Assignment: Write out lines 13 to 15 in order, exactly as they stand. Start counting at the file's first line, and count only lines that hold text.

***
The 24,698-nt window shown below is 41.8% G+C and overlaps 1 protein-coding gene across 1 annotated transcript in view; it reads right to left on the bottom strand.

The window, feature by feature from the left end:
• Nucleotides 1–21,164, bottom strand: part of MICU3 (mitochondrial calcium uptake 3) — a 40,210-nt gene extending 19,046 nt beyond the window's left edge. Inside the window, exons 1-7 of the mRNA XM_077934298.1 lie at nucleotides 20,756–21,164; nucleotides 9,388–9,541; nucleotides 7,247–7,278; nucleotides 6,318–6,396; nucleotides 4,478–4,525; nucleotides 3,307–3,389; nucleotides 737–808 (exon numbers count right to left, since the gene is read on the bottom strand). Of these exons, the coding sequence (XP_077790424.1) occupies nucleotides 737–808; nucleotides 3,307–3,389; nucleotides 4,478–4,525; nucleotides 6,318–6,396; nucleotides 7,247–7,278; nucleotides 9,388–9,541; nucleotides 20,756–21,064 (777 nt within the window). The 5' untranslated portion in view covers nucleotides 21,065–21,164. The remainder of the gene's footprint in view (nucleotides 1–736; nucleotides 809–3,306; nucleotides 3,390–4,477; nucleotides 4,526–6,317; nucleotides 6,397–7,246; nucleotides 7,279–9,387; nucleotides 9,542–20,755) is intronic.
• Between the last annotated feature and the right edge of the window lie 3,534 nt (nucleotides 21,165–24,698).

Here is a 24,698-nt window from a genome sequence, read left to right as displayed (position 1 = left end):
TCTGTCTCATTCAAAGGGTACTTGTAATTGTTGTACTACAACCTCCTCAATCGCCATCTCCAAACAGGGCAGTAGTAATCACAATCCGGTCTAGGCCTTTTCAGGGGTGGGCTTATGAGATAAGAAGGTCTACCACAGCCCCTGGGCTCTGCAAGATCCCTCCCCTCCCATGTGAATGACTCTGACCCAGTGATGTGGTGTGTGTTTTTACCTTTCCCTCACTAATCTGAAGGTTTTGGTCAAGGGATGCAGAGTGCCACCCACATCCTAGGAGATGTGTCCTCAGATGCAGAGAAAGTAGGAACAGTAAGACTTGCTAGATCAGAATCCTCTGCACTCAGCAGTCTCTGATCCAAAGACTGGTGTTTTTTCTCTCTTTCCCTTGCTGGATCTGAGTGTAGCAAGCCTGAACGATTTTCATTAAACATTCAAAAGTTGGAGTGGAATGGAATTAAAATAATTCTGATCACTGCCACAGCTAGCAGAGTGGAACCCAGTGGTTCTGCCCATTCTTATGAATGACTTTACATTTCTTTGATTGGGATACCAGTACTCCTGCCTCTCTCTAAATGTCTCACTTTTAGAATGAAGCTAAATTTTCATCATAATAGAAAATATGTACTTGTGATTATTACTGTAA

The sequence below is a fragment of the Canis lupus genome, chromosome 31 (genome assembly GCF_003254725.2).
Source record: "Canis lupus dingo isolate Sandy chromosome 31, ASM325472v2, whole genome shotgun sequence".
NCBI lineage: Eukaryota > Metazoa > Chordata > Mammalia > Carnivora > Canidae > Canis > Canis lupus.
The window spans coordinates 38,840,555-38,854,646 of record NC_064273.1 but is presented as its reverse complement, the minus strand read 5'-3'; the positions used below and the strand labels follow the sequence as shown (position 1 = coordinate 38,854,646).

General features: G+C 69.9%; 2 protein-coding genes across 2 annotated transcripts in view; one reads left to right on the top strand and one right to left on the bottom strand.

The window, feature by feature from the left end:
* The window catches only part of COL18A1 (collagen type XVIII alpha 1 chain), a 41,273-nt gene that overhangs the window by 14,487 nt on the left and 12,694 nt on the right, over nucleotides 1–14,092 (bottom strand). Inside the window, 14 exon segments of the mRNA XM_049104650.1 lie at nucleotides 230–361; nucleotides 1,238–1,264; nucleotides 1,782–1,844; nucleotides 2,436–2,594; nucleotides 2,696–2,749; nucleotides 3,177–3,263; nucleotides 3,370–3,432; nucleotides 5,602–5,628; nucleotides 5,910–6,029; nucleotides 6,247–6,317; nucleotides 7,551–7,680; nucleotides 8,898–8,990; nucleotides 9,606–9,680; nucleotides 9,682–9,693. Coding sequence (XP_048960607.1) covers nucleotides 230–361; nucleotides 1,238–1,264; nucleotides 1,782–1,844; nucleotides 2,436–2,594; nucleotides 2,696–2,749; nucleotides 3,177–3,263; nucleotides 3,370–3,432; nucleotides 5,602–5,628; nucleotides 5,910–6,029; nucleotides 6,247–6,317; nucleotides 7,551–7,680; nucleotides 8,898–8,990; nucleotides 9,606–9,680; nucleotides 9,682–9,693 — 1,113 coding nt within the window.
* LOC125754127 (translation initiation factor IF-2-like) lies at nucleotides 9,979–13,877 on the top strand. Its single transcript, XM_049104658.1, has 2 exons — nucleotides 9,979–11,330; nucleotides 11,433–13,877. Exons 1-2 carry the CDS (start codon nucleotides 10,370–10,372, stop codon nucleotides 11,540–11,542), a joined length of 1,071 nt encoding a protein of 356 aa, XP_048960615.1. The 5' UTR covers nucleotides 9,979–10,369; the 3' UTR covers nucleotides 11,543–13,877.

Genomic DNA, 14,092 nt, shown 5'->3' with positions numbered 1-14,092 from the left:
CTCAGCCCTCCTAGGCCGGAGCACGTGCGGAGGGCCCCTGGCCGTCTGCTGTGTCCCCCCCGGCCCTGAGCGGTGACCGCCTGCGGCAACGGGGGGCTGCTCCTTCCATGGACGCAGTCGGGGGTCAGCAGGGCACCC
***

* The window catches only part of COL18A1 (collagen type XVIII alpha 1 chain), a 41,273-nt gene that overhangs the window by 14,487 nt on the left and 12,694 nt on the right, over nucleotides 1–14,092 (bottom strand). Inside the window, 14 exon segments of the mRNA XM_049104650.1 lie at nucleotides 230–361; nucleotides 1,238–1,264; nucleotides 1,782–1,844; nucleotides 2,436–2,594; nucleotides 2,696–2,749; nucleotides 3,177–3,263; nucleotides 3,370–3,432; nucleotides 5,602–5,628; nucleotides 5,910–6,029; nucleotides 6,247–6,317; nucleotides 7,551–7,680; nucleotides 8,898–8,990; nucleotides 9,606–9,680; nucleotides 9,682–9,693. Coding sequence (XP_048960607.1) covers nucleotides 230–361; nucleotides 1,238–1,264; nucleotides 1,782–1,844; nucleotides 2,436–2,594; nucleotides 2,696–2,749; nucleotides 3,177–3,263; nucleotides 3,370–3,432; nucleotides 5,602–5,628; nucleotides 5,910–6,029; nucleotides 6,247–6,317; nucleotides 7,551–7,680; nucleotides 8,898–8,990; nucleotides 9,606–9,680; nucleotides 9,682–9,693 — 1,113 coding nt within the window.
* LOC125754127 (translation initiation factor IF-2-like) lies at nucleotides 9,979–13,877 on the top strand. Its single transcript, XM_049104658.1, has 2 exons — nucleotides 9,979–11,330; nucleotides 11,433–13,877. Exons 1-2 carry the CDS (start codon nucleotides 10,370–10,372, stop codon nucleotides 11,540–11,542), a joined length of 1,071 nt encoding a protein of 356 aa, XP_048960615.1. The 5' UTR covers nucleotides 9,979–10,369; the 3' UTR covers nucleotides 11,543–13,877.

Genomic DNA, 14,092 nt, shown 5'->3' with positions numbered 1-14,092 from the left: